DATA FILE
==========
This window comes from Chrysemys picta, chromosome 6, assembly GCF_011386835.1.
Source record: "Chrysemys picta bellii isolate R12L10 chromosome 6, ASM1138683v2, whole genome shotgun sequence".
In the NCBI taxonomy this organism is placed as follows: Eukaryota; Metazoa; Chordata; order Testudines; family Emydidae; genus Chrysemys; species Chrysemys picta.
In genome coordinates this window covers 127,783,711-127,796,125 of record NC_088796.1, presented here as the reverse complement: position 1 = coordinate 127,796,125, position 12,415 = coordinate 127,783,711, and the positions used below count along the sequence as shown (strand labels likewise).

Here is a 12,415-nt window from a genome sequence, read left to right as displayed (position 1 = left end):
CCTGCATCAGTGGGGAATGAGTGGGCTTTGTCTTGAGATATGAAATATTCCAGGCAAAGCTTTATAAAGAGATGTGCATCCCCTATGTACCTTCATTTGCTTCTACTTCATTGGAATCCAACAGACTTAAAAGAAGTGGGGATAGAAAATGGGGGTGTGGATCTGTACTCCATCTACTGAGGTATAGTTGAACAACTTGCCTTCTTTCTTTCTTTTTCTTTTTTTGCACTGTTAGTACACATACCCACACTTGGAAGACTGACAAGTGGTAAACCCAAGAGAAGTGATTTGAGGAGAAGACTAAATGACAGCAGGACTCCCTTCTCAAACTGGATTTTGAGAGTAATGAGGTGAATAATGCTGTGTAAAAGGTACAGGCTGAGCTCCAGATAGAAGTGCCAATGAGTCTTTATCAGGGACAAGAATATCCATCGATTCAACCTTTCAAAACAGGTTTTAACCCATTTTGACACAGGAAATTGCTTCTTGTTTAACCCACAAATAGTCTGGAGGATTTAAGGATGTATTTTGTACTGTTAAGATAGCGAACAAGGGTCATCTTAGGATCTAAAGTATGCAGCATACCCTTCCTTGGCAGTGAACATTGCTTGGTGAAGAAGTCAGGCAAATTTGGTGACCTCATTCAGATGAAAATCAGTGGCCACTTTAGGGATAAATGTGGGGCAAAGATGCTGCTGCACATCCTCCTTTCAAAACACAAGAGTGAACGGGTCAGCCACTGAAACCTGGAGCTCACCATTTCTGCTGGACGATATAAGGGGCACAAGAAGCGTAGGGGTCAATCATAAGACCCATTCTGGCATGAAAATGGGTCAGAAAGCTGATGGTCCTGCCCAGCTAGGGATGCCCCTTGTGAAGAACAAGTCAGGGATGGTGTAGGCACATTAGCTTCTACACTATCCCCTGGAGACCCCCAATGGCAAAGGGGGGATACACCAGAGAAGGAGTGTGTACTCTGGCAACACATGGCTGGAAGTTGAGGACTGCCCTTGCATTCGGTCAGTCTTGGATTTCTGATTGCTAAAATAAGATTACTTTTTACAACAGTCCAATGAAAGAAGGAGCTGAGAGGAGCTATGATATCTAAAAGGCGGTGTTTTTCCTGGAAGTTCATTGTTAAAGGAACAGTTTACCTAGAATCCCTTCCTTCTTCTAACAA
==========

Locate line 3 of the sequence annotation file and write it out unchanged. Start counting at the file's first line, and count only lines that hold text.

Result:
In the NCBI taxonomy this organism is placed as follows: Eukaryota; Metazoa; Chordata; order Testudines; family Emydidae; genus Chrysemys; species Chrysemys picta.